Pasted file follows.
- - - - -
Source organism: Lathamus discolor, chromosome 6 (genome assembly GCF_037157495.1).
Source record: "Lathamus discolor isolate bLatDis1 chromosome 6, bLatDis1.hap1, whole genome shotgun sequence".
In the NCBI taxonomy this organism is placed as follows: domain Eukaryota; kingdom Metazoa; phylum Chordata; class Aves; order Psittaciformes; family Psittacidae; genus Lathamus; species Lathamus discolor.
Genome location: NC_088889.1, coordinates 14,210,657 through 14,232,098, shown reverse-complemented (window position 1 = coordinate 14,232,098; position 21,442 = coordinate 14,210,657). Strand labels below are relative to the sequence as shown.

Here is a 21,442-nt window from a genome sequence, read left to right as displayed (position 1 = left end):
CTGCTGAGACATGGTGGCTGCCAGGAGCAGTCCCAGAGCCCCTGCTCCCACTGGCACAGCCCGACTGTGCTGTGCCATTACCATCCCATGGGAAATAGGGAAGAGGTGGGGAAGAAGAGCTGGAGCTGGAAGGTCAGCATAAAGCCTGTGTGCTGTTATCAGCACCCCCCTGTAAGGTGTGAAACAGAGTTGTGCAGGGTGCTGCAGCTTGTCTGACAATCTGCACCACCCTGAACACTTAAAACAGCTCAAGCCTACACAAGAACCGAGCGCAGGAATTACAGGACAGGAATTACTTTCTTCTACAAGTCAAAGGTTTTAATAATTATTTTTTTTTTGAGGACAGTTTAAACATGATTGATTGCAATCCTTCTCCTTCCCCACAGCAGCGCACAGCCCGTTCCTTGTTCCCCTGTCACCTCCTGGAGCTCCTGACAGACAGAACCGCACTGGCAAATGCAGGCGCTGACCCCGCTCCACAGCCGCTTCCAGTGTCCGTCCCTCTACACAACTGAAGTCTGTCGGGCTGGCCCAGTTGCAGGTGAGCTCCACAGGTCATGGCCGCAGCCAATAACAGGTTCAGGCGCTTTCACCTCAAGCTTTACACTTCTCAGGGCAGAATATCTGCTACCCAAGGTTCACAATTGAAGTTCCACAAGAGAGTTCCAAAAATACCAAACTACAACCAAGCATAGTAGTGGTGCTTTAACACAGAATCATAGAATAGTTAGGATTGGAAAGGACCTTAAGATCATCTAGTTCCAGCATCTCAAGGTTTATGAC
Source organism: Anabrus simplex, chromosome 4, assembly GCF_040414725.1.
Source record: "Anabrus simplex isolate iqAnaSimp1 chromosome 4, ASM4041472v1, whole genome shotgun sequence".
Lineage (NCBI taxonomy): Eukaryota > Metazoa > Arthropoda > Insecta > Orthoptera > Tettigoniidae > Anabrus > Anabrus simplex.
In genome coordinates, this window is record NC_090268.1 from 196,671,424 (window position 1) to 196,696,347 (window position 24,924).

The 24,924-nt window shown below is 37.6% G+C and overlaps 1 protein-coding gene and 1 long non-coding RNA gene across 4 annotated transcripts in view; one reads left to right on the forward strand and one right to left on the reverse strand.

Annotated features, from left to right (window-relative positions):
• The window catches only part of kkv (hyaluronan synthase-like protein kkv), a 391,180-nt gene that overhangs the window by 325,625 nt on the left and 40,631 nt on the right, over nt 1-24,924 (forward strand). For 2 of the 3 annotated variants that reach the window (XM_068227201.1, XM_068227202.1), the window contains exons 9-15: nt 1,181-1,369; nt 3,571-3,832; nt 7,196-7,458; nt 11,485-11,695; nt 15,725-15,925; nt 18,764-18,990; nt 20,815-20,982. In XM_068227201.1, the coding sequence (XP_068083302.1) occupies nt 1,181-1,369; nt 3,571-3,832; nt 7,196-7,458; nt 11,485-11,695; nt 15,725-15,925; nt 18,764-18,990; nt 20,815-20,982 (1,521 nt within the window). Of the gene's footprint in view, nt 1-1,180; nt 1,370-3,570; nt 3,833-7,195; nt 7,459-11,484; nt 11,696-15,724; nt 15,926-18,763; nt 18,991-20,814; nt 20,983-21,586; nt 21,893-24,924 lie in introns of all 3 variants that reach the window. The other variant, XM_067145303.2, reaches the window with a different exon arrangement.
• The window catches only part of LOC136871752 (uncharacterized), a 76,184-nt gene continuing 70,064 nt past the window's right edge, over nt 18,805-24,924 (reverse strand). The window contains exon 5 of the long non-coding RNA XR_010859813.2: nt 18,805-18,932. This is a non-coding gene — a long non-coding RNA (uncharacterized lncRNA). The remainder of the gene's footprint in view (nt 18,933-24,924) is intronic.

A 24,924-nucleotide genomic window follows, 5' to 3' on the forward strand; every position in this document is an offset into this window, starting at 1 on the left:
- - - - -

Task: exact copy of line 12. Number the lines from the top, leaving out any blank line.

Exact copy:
Annotated features, from left to right (window-relative positions):